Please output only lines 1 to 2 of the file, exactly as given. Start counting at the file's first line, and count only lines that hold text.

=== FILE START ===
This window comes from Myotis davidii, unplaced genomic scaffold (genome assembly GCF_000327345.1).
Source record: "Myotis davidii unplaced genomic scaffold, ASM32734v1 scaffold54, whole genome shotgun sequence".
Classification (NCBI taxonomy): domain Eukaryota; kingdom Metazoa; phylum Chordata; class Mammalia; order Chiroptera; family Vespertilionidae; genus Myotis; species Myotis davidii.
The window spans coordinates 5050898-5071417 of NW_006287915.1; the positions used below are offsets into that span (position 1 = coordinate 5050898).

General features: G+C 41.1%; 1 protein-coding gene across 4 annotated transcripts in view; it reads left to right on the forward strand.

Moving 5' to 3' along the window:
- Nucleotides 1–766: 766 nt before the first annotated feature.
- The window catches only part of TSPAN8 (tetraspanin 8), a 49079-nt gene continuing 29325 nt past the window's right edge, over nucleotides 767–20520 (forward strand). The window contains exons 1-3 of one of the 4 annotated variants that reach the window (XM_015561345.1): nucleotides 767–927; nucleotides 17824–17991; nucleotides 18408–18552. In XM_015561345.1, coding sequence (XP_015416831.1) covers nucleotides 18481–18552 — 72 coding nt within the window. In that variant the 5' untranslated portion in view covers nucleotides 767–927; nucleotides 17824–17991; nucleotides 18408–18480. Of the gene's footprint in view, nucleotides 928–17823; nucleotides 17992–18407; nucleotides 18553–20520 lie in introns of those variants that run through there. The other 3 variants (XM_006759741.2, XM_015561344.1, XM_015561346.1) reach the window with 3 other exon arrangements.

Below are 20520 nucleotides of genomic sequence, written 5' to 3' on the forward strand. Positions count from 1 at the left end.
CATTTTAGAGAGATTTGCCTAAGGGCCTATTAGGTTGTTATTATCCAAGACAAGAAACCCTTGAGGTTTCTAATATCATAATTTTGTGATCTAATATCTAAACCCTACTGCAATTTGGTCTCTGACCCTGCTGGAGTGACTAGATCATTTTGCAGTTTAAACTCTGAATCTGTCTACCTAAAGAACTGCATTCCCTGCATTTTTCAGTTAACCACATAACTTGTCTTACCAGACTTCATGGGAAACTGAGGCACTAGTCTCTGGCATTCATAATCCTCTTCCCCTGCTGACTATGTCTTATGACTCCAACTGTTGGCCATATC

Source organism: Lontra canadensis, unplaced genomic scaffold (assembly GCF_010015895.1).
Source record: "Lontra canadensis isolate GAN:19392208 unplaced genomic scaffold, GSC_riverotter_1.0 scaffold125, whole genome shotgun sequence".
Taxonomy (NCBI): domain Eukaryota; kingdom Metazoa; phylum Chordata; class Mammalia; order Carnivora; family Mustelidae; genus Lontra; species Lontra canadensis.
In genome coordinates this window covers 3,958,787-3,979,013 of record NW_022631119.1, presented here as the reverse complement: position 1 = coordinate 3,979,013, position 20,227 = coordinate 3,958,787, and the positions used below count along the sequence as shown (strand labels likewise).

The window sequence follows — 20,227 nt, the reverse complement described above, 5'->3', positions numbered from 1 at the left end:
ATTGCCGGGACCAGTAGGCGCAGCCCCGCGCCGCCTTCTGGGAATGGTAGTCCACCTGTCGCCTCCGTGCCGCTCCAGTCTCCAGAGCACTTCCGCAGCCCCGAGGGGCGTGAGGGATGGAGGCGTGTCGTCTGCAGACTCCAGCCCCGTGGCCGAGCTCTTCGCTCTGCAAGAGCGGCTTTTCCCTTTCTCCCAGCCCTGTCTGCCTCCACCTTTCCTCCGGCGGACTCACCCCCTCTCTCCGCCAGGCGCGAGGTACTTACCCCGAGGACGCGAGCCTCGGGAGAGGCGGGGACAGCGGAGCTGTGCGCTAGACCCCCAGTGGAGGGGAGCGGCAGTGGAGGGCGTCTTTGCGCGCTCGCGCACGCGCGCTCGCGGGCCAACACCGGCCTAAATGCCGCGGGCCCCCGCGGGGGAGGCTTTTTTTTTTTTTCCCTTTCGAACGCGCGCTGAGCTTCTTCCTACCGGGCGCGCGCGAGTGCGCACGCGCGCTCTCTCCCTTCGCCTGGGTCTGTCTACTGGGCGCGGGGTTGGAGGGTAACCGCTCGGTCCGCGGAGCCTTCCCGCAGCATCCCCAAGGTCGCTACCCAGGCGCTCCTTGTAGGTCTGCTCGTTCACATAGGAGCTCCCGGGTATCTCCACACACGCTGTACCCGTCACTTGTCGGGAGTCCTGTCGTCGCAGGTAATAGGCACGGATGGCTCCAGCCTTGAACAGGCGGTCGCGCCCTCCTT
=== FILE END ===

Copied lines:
This window comes from Myotis davidii, unplaced genomic scaffold (genome assembly GCF_000327345.1).
Source record: "Myotis davidii unplaced genomic scaffold, ASM32734v1 scaffold54, whole genome shotgun sequence".